The light fantastic
Life brings light, even to the darkest places
To live at 2000 m beneath the surface of the sea is to drift through a boundless, cold night. Animals are born, live and die without ever seeing the sea floor or the sun, floating in a sort of starless cosmos.
The deep is the world’s largest habitat. Waters deeper than 1000 m make up nearly 80 per cent of the Earth’s biosphere, but life doesn’t teem here—even bumping into your own kind is a contingency.
Finding sustenance—or a mate—is a daily trial for most life, but for creatures in this abyssal dark, it’s a significant challenge. They must still be able to find food, and recognise, attract or avoid one another. The solutions they have found are nothing short of wondrous.
All up, around 90 per cent of life here employs bioluminescence, which occurs when a light-emitting molecule, called a luciferin, oxidises with some catalysing enzyme—either a luciferase or photoprotein. At the surface, luciferin in algae can light up the wake of a boat.
In the deep, however, bioluminescence allows for cues, communication, camouflage and countermeasures. In short, it lets life proceed. Organisms use light to hunt (as a lure, as a searchlight, or to confuse or stun prey) and to hide (as counter-illumination, as a smokescreen, or to startle attackers). Bioluminescence is such an important prerequisite for life in the darkness that marine biologists figure it has evolved independently at least 40 times.
But in the uncompromising realm of the deep, life has become an evolutionary arms race. Night vision, cloaking devices, stealth technology—what the human military has spent billions of dollars devising, these creatures have produced with little more than DNA and time.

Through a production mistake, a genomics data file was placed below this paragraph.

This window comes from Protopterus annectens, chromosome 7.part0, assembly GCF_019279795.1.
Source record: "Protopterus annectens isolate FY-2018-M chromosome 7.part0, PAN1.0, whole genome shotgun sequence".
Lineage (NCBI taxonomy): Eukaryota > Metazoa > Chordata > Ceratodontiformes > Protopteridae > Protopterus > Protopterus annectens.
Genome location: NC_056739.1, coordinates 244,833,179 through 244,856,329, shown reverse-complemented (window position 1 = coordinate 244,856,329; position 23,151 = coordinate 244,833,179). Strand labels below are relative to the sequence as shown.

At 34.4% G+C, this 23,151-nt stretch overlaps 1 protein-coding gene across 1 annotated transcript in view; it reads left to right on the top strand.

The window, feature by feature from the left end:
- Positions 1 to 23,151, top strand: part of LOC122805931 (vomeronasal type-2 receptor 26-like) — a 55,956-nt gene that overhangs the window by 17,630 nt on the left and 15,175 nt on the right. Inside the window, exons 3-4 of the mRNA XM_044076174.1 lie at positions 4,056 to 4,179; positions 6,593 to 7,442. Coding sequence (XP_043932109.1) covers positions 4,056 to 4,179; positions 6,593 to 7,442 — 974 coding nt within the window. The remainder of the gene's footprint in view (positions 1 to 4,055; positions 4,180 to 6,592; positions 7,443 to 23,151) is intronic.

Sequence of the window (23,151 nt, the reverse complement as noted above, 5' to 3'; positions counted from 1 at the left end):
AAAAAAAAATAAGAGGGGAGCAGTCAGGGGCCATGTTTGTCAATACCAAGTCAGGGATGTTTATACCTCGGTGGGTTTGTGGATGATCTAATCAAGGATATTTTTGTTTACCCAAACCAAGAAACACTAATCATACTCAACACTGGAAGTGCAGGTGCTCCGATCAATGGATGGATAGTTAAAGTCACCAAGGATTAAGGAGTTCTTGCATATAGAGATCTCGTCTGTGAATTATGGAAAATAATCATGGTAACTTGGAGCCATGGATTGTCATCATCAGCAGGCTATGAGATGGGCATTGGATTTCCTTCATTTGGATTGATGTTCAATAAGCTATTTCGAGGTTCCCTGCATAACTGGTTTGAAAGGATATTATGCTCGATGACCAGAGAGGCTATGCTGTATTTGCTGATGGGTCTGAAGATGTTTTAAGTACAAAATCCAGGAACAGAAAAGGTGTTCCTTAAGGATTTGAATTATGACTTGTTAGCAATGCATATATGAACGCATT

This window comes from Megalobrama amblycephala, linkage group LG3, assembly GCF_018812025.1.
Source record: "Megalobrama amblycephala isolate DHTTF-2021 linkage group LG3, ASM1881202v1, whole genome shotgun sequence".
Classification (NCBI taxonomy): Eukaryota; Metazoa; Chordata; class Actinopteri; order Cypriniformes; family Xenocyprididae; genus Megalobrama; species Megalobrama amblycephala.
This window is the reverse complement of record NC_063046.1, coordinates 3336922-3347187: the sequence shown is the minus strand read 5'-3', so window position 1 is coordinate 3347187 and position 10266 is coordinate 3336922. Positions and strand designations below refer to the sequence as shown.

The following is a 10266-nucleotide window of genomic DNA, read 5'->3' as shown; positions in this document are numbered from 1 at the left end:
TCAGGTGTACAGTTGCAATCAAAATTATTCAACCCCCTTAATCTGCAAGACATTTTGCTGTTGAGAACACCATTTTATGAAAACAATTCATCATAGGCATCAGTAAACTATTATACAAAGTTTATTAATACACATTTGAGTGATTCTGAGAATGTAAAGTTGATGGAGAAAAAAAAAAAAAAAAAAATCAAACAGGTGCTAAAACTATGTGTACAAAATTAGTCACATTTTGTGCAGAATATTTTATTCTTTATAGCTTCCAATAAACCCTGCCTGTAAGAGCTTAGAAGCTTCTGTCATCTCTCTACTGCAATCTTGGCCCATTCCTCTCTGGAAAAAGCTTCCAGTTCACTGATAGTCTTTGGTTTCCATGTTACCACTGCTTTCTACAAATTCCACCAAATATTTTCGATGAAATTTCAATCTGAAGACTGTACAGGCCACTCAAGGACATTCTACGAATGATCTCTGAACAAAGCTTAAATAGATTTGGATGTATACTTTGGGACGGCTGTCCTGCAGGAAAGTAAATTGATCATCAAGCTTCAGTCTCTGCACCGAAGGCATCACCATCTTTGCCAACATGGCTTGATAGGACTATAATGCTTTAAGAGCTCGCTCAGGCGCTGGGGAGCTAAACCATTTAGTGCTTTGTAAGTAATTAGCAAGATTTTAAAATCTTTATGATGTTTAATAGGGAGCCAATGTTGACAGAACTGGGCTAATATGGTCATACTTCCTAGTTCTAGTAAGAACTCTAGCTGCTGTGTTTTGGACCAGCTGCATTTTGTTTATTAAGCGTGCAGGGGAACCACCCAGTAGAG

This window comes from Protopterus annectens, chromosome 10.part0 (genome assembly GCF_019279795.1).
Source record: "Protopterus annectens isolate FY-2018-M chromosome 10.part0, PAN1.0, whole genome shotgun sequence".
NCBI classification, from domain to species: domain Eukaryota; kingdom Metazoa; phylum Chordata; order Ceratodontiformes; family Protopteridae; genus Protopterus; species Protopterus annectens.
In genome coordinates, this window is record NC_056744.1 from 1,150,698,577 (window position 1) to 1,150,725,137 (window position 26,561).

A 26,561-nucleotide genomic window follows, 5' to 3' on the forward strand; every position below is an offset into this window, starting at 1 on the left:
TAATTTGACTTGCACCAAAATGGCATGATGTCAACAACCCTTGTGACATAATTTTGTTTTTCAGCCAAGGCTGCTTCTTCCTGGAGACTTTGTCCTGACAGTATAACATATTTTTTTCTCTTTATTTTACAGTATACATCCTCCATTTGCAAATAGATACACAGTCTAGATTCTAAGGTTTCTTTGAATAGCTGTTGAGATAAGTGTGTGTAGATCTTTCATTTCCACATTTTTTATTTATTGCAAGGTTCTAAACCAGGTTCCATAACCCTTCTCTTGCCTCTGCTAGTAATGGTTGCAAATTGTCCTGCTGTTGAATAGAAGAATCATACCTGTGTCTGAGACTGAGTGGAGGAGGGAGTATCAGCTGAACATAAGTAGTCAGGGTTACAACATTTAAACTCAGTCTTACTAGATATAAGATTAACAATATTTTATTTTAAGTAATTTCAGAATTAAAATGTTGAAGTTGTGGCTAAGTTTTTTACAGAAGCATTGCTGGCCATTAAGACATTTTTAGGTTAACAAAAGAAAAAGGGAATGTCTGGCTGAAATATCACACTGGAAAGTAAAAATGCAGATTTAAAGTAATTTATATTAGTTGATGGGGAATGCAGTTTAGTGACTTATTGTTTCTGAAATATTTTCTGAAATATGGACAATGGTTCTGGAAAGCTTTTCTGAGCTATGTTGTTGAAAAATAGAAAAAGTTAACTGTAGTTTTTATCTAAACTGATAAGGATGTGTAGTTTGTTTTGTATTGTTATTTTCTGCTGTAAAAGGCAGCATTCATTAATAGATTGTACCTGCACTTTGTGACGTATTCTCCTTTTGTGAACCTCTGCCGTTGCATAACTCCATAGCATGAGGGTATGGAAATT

Deeper than 200 m, sunlight is too feeble for photosynthesis to occur, so this unique ecosystem is founded on organic matter falling from above. As light fails in the deep, it does so wavelength by wavelength: red is the first to dim (which is why sea water looks blue), while deep blue persists to around a kilometre down. Consequently, the bulk of creatures at depth are black or blood red, making them all but invisible to predators or prey.
Some hunters have developed acutely sensitive, upward-facing eyes that can pick out the faintest of silhouettes against the barely perceptible glow from the surface.
Their prey have responded, either by becoming transparent—like many of the jellies and ctenophores—or by evolving banks of light-emitting organs (photophores) along their underbellies. They can switch them on to match the exact hue and shade of the faint blue surface light, so that their narrow bodies simply blend into the ambience. Studies of the midshipman fish, as well as certain squid, have revealed that they can match not just the colour of surface light, but its angle and intensity as well.
Even this disguise has been pre-empted by some predators, which employ modified yellow lenses sensitive to the slightest mismatch between the colour of bioluminescence and ambient light.